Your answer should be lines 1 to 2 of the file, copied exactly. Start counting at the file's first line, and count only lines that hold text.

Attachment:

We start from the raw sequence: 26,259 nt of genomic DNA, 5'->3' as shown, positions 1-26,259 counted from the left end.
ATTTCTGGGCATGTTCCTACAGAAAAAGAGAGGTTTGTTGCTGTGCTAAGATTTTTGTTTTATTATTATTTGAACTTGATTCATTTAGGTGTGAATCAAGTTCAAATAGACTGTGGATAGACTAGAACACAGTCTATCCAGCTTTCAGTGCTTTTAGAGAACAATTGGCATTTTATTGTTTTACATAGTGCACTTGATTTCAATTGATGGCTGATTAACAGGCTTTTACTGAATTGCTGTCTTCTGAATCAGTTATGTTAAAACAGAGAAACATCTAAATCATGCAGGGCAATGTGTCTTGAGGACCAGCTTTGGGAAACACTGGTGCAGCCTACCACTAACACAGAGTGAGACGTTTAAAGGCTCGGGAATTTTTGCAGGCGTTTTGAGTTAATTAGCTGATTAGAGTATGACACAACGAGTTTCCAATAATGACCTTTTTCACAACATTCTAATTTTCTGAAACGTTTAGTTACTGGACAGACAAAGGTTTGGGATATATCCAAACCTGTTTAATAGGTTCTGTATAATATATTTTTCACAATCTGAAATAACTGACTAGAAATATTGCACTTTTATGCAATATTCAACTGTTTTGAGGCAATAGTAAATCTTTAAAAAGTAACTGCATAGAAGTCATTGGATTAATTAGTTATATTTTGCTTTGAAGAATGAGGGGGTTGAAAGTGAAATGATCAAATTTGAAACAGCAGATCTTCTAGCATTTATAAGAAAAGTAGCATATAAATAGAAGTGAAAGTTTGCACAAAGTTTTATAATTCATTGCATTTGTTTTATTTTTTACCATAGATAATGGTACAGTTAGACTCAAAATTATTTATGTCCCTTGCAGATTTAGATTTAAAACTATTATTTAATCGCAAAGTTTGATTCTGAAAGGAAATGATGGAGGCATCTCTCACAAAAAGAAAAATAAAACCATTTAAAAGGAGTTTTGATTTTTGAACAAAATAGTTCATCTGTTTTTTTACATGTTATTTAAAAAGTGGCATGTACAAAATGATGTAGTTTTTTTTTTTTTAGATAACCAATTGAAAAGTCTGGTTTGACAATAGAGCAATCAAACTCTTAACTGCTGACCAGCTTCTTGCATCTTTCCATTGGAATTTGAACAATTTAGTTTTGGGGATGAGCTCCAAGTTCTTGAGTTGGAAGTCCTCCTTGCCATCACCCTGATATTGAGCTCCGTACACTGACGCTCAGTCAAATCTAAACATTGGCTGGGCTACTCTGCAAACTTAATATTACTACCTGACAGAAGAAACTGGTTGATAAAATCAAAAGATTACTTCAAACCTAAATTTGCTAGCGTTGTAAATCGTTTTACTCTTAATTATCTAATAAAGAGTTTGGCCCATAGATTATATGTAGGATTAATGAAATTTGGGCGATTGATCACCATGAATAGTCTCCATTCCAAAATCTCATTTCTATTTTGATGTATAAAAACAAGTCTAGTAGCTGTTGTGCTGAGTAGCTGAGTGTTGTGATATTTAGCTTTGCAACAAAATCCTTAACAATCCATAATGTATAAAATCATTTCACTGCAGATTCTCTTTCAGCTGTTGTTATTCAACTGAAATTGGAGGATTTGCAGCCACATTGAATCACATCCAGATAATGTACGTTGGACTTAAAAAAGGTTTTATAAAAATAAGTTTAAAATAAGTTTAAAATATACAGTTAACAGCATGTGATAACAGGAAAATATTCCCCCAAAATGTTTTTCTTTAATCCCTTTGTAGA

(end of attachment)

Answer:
We start from the raw sequence: 26,259 nt of genomic DNA, 5'->3' as shown, positions 1-26,259 counted from the left end.
ATTTCTGGGCATGTTCCTACAGAAAAAGAGAGGTTTGTTGCTGTGCTAAGATTTTTGTTTTATTATTATTTGAACTTGATTCATTTAGGTGTGAATCAAGTTCAAATAGACTGTGGATAGACTAGAACACAGTCTATCCAGCTTTCAGTGCTTTTAGAGAACAATTGGCATTTTATTGTTTTACATAGTGCACTTGATTTCAATTGATGGCTGATTAACAGGCTTTTACTGAATTGCTGTCTTCTGAATCAGTTATGTTAAAACAGAGAAACATCTAAATCATGCAGGGCAATGTGTCTTGAGGACCAGCTTTGGGAAACACTGGTGCAGCCTACCACTAACACAGAGTGAGACGTTTAAAGGCTCGGGAATTTTTGCAGGCGTTTTGAGTTAATTAGCTGATTAGAGTATGACACAACGAGTTTCCAATAATGACCTTTTTCACAACATTCTAATTTTCTGAAACGTTTAGTTACTGGACAGACAAAGGTTTGGGATATATCCAAACCTGTTTAATAGGTTCTGTATAATATATTTTTCACAATCTGAAATAACTGACTAGAAATATTGCACTTTTATGCAATATTCAACTGTTTTGAGGCAATAGTAAATCTTTAAAAAGTAACTGCATAGAAGTCATTGGATTAATTAGTTATATTTTGCTTTGAAGAATGAGGGGGTTGAAAGTGAAATGATCAAATTTGAAACAGCAGATCTTCTAGCATTTATAAGAAAAGTAGCATATAAATAGAAGTGAAAGTTTGCACAAAGTTTTATAATTCATTGCATTTGTTTTATTTTTTACCATAGATAATGGTACAGTTAGACTCAAAATTATTTATGTCCCTTGCAGATTTAGATTTAAAACTATTATTTAATCGCAAAGTTTGATTCTGAAAGGAAATGATGGAGGCATCTCTCACAAAAAGAAAAATAAAACCATTTAAAAGGAGTTTTGATTTTTGAACAAAATAGTTCATCTGTTTTTTTACATGTTATTTAAAAAGTGGCATGTACAAAATGATGTAGTTTTTTTTTTTTTAGATAACCAATTGAAAAGTCTGGTTTGACAATAGAGCAATCAAACTCTTAACTGCTGACCAGCTTCTTGCATCTTTCCATTGGAATTTGAACAATTTAGTTTTGGGGATGAGCTCCAAGTTCTTGAGTTGGAAGTCCTCCTTGCCATCACCCTGATATTGAGCTCCGTACACTGACGCTCAGTCAAATCTAAACATTGGCTGGGCTACTCTGCAAACTTAATATTACTACCTGACAGAAGAAACTGGTTGATAAAATCAAAAGATTACTTCAAACCTAAATTTGCTAGCGTTGTAAATCGTTTTACTCTTAATTATCTAATAAAGAGTTTGGCCCATAGATTATATGTAGGATTAATGAAATTTGGGCGATTGATCACCATGAATAGTCTCCATTCCAAAATCTCATTTCTATTTTGATGTATAAAAACAAGTCTAGTAGCTGTTGTGCTGAGTAGCTGAGTGTTGTGATATTTAGCTTTGCAACAAAATCCTTAACAATCCATAATGTATAAAATCATTTCACTGCAGATTCTCTTTCAGCTGTTGTTATTCAACTGAAATTGGAGGATTTGCAGCCACATTGAATCACATCCAGATAATGTACGTTGGACTTAAAAAAGGTTTTATAAAAATAAGTTTAAAATAAGTTTAAAATATACAGTTAACAGCATGTGATAACAGGAAAATATTCCCCCAAAATGTTTTTCTTTAATCCCTTTGTAGA